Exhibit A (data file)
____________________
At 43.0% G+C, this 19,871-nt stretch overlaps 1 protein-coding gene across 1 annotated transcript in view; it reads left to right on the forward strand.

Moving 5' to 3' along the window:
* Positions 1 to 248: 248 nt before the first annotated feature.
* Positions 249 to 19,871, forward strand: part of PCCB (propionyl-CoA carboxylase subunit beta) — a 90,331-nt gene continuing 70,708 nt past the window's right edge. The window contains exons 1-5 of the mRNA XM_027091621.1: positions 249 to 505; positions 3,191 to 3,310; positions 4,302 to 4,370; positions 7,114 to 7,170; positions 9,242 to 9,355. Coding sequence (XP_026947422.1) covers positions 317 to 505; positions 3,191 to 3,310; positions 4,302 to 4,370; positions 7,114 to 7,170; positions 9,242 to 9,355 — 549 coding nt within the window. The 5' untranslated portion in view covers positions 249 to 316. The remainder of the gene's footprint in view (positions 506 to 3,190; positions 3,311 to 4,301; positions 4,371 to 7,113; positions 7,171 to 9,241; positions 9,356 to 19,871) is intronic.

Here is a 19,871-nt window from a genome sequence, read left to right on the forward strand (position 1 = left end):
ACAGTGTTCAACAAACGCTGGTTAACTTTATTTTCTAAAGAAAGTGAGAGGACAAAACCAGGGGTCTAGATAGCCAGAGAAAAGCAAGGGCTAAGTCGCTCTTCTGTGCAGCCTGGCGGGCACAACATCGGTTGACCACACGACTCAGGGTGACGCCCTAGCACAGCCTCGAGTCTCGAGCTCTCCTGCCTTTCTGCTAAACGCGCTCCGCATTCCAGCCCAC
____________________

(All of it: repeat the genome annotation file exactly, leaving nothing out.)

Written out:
At 43.0% G+C, this 19,871-nt stretch overlaps 1 protein-coding gene across 1 annotated transcript in view; it reads left to right on the forward strand.

Moving 5' to 3' along the window:
* Positions 1 to 248: 248 nt before the first annotated feature.
* Positions 249 to 19,871, forward strand: part of PCCB (propionyl-CoA carboxylase subunit beta) — a 90,331-nt gene continuing 70,708 nt past the window's right edge. The window contains exons 1-5 of the mRNA XM_027091621.1: positions 249 to 505; positions 3,191 to 3,310; positions 4,302 to 4,370; positions 7,114 to 7,170; positions 9,242 to 9,355. Coding sequence (XP_026947422.1) covers positions 317 to 505; positions 3,191 to 3,310; positions 4,302 to 4,370; positions 7,114 to 7,170; positions 9,242 to 9,355 — 549 coding nt within the window. The 5' untranslated portion in view covers positions 249 to 316. The remainder of the gene's footprint in view (positions 506 to 3,190; positions 3,311 to 4,301; positions 4,371 to 7,113; positions 7,171 to 9,241; positions 9,356 to 19,871) is intronic.

Here is a 19,871-nt window from a genome sequence, read left to right on the forward strand (position 1 = left end):
ACAGTGTTCAACAAACGCTGGTTAACTTTATTTTCTAAAGAAAGTGAGAGGACAAAACCAGGGGTCTAGATAGCCAGAGAAAAGCAAGGGCTAAGTCGCTCTTCTGTGCAGCCTGGCGGGCACAACATCGGTTGACCACACGACTCAGGGTGACGCCCTAGCACAGCCTCGAGTCTCGAGCTCTCCTGCCTTTCTGCTAAACGCGCTCCGCATTCCAGCCCAC